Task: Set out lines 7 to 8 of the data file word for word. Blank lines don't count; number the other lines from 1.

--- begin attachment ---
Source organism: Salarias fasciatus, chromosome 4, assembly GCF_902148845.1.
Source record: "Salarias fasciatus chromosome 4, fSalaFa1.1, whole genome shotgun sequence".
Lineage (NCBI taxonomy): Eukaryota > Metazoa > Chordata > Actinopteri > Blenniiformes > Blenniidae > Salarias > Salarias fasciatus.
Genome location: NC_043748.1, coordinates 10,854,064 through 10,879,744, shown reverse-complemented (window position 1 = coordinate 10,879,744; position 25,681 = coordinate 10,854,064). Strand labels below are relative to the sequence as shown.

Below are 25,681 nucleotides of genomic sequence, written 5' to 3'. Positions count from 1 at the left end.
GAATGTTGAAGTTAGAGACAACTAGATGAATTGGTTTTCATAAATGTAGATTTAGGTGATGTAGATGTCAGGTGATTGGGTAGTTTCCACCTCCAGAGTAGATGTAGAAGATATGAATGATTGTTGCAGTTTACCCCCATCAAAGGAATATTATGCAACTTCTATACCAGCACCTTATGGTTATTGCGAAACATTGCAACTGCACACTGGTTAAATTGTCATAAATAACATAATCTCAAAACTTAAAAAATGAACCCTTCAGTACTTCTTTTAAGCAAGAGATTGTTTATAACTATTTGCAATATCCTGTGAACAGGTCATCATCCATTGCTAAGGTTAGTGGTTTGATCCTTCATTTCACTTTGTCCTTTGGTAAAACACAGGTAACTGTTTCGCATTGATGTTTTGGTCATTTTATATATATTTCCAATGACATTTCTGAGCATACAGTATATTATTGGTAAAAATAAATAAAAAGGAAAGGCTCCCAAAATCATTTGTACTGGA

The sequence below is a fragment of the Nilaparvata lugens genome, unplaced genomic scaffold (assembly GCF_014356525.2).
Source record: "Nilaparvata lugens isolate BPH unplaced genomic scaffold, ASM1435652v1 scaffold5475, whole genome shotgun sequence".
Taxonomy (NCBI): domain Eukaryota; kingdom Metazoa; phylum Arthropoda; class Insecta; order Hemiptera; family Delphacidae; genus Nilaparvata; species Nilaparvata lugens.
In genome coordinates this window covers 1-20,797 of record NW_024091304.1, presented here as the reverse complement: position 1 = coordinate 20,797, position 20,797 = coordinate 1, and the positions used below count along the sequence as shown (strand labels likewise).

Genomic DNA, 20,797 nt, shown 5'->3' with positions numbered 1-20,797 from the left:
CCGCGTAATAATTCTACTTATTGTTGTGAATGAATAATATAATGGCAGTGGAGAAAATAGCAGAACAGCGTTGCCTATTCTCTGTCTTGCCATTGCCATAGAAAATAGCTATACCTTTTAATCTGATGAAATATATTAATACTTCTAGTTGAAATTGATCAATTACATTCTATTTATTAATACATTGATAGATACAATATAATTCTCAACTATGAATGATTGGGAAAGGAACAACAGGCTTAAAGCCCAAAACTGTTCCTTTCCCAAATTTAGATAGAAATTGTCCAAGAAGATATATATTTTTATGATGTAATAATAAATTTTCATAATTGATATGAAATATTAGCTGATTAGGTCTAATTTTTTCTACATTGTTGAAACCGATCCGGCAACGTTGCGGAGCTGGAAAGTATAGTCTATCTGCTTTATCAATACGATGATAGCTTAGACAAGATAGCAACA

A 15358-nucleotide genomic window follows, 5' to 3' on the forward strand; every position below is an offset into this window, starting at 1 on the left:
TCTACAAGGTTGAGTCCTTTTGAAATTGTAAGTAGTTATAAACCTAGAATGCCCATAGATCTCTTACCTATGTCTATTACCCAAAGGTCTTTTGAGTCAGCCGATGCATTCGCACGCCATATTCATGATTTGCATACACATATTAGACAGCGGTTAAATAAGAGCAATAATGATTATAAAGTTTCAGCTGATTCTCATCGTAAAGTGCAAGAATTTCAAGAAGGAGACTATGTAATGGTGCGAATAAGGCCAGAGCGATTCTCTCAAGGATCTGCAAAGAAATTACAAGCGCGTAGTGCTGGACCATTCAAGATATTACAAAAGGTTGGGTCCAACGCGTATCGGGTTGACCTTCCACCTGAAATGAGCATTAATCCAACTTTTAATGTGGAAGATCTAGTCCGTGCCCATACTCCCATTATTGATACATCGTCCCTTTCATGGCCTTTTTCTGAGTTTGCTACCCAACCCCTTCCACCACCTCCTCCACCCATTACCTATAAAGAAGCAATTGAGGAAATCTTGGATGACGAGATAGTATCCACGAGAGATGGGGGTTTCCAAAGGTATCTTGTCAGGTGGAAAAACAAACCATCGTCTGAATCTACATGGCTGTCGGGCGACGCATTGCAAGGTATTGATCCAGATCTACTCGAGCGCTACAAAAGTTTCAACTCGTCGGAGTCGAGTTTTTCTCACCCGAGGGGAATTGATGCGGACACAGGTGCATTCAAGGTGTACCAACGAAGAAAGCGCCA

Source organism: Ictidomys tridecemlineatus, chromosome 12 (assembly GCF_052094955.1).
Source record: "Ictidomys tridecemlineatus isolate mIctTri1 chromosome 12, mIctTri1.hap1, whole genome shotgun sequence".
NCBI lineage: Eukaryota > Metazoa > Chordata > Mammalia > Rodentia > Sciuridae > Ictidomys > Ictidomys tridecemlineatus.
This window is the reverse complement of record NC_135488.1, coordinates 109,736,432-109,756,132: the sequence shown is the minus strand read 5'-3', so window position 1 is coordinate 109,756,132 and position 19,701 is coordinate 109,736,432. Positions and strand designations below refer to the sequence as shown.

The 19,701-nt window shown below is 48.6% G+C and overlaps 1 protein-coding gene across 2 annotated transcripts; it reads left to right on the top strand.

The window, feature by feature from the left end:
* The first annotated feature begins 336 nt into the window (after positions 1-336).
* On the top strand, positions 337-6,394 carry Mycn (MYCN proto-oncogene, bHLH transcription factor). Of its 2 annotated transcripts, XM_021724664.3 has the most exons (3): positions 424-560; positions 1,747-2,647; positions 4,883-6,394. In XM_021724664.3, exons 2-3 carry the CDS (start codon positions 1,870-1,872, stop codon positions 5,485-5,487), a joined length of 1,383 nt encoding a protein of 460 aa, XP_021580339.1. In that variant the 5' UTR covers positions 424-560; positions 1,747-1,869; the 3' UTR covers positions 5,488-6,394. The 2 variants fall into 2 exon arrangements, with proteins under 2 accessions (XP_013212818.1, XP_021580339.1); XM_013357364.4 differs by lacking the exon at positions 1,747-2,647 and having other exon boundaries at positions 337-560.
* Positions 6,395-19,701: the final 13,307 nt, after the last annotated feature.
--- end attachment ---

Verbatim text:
The sequence below is a fragment of the Nilaparvata lugens genome, unplaced genomic scaffold (assembly GCF_014356525.2).
Source record: "Nilaparvata lugens isolate BPH unplaced genomic scaffold, ASM1435652v1 scaffold5475, whole genome shotgun sequence".